When You Wish Upon a Cloud

In the long lasting relationships there are always stories; these are the weavings of how we relate one to the other, of what we find precious and hold dear. It’s been more than 20 years since this particular incident occurred and I never considered what the impact of it would be for myself and my beloved. Today, I am glad to have this particular memory to look back on because it reflects on who we are as a couple and the tough decisions we’ve had to make.

It was October then, too. Six months after our wedding and I was VERY pregnant with our first baby together. I was also craving ice cream, but not just any ice cream. It had to be Blue Bell Homemade Vanilla. (Still my all-time favorite!) The Dane and I had walked the ½ block down the road to the corner convenience store and on our way in, we heard kitten noises. We looked around, but couldn’t locate the source –and I was worried, this wasn’t just an “I want my momma” cry, this was something more. Unable to find where the noise was coming form, we went inside made our purchases and then returned to where we’d heard the sound.

It was twilight, and there wasn’t very good lighting behind the store, but we were able to identify an area of the source; the dumpster. I was still worried and when we returned home, we asked the babysitter and my oldest child to take a flashlight and go see if they could find the distressed animal. 20 minutes later, she and my daughter came home with a tiny mess of a kitten; he was still yowling, but purring simultaneously. To our horror and shock, someone had wrapped this furry baby in duct tape and then attempted to set fire to him. His whiskers were singed, the tip of one ear was scorched, blistered and hairless, and his paws were a mess from where he’d tried to escape from both the dumpster and the tape.

With baby oil and scissors, we managed to get the tape off of him, and with cotton swabs and baby shampoo, we were able to get all the crud off of his coat. He was a green-eyed beautiful long-haired tri-colored tabby patched male, with fur so long and fluffy that I named him “Cloud.” His purrs were tremendous and his appetite more so. He ate the mix of canned and dry kitten food with relish and abandon, and promptly fell asleep with one paw in the food dish. We tucked him into a basket with clean towels and newspaper; sure that the morning would bring us a better chance to know our newest adoptee. After the rush of getting everyone off to school and work, the housekeeper and I discovered that Cloud had made a mess in his basket. I couldn’t clean him up as I was home on bed rest from having earlier premature delivery symptoms, so the housekeeper scrubbed the poop mess off the kitten and we layered newspaper in the bathtub of the unused guest bathroom for him. We figured that he’d just had an upset tummy from eating garbage and a week or so of eating kitten chow would ‘put him to rights’ – either way, he was much too young for worming meds.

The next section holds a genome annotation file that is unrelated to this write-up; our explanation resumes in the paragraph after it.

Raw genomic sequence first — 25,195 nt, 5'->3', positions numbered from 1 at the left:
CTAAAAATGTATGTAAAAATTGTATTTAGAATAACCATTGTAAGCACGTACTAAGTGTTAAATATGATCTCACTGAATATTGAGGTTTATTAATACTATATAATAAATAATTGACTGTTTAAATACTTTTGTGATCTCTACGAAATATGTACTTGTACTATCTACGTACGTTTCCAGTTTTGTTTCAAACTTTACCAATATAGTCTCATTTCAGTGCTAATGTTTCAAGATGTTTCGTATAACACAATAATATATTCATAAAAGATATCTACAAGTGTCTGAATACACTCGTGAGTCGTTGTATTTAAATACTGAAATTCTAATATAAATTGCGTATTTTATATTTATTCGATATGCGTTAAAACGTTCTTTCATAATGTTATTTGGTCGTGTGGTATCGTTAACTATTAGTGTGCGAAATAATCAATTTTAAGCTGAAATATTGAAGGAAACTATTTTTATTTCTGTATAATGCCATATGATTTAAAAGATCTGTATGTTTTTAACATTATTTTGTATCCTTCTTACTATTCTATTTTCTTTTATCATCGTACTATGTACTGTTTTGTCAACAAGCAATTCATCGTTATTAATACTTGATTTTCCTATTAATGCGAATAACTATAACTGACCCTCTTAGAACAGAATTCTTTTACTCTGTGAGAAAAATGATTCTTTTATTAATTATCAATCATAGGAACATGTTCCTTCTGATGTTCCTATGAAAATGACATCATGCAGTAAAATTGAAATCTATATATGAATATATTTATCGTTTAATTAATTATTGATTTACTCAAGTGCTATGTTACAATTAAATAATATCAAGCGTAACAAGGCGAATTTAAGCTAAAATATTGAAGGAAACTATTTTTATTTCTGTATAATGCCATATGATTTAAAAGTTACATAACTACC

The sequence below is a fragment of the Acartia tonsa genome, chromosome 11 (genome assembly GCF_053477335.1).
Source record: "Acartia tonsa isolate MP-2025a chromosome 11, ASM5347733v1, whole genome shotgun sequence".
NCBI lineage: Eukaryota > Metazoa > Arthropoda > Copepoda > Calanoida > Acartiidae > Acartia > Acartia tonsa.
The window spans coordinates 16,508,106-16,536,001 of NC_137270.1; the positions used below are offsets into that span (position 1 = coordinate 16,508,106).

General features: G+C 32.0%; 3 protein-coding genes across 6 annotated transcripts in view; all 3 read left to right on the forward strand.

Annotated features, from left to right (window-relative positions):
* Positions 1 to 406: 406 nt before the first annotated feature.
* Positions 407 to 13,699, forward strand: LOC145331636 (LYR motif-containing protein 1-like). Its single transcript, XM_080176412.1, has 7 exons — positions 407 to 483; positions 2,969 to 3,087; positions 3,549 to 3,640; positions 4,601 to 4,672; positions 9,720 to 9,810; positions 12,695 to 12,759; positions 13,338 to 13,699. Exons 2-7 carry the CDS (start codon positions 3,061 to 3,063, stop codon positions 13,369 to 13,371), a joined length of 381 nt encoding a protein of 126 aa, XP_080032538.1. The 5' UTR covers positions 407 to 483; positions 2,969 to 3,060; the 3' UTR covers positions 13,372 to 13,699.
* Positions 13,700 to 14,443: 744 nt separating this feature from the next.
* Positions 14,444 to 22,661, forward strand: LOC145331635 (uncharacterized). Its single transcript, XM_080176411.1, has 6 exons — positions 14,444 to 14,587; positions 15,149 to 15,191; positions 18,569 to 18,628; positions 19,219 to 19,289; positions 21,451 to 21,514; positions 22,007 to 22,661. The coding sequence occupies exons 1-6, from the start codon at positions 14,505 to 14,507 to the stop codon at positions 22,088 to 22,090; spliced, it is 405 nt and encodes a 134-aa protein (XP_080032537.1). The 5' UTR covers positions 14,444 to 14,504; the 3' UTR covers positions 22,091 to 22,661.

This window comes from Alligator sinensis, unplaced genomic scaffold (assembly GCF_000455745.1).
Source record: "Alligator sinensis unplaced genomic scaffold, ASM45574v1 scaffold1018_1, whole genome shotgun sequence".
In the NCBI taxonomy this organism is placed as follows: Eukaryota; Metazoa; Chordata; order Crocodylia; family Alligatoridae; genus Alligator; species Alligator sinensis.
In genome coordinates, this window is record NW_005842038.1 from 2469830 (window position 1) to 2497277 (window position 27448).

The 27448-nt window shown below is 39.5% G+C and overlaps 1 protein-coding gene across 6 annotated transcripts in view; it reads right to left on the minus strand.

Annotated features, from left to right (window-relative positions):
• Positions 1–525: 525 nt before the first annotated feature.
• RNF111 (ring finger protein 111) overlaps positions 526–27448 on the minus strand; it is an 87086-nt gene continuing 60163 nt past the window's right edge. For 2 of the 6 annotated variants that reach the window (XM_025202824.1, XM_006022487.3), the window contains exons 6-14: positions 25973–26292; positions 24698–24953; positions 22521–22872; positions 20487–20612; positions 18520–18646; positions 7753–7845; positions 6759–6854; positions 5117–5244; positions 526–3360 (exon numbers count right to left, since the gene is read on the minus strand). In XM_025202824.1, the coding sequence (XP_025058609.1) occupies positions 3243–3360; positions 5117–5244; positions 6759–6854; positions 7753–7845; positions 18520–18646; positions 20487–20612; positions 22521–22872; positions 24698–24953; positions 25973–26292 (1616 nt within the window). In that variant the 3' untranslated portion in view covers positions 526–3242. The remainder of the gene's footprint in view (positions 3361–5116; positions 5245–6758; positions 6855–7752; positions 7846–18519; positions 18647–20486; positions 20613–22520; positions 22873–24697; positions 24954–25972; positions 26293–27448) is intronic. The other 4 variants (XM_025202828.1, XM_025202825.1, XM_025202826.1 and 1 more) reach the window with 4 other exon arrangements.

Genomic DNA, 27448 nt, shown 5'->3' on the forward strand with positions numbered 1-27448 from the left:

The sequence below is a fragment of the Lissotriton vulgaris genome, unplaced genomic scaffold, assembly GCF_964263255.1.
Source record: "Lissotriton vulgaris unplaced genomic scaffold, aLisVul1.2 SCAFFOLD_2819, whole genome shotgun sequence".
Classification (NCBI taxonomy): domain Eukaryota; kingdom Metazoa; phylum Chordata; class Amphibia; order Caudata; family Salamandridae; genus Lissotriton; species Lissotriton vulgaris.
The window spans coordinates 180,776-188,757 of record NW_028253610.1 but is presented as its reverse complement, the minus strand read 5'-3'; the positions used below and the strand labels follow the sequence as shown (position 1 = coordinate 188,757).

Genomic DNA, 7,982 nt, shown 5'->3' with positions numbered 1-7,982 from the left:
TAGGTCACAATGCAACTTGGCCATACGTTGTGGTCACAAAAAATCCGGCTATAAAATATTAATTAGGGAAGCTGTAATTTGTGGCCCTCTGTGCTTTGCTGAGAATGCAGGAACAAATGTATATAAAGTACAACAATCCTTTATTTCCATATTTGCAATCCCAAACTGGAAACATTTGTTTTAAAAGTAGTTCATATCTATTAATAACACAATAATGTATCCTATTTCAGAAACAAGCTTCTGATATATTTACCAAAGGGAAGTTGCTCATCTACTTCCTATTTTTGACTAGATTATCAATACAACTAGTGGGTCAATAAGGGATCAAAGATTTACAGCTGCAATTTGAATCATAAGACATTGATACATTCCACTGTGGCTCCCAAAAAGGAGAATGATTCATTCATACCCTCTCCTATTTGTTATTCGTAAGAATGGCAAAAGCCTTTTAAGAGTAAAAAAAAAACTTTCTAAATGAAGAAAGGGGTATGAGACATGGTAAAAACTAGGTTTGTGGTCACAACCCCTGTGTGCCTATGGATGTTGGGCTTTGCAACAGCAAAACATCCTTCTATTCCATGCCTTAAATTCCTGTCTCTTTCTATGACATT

Cloud

I decided that Cloud needed a toy and went looking for something suitable for our tiny furry baby. All I could find was an oversized marble, but when I put it in the bathtub with Cloud, he pounced in absolute joy and abandon. Chasing and batting the marble was the thrill of his life, that is until his bowels decided that the extra movement was a signal to let go and he pooped all over the tub again. I heard him protesting loudly, Cloud did not like ‘dirty’ and his tub was ‘dirty.’

Sensing we might have a bit of a time with his bowel problem, I came up with a solution. Line the tub with paper, give him a potty box with newspaper and then plug the drain so his marble toy had free rein. For the better part of two weeks this was Cloud’s world; until anyone came into the bathroom, that is. Cloud preferred to be held and loved. He was happiest cuddled up under a chin purring for all he was worth, kneading the chest of the lucky person holding him.

At the end of three weeks, Cloud’s stools were still runny and now beginning to show signs of blood. He wasn’t weak, but I was worried and my beloved husband made a vet appointment for him. I wasn’t prepared for the phone call I received later that day; it was my husband, and he could barely talk. “Honey?” I asked, “What’s up? What’s wrong?” I heard him try to catch his breath and then I heard a choked sob. “Babe,” he replied, “Are you in bed or sitting in the living room?” I was propped up in the bedroom crocheting a toy for Cloud, and I told him. “Honey, put it down for a moment. Cloud was terminal.”

I couldn’t believe what I was hearing. My beloved further explained, “Cloud’s mother must have been seriously infested with worms and she passed the infection on to her babies. The reason that Cloud didn’t get any better despite our care is that the infestation was so bad he had lost about 1/3rd of his intestines. The vet was surprised that he was so sweet natured as he had to be in serious pain. There was no saving him, honey. I asked for him to be put to sleep…and he passed in my arms.” There was a silence and then a sob.

I was crying, too. We’d tried to do right and take an abused animal from a nightmare existence, only to have an inevitable Death take him from us. It was also the first time that we would rescue an animal together. We’ve rescued animals and taken in plenty of strays since then, but no one and nothing compares to Cloud. People talk about the Rainbow Bridge and the afterlife. For me, I hope that on that big ol’ porch swing in the Hereafter waiting for me and my beloved, there’s a space between us – for Cloud.

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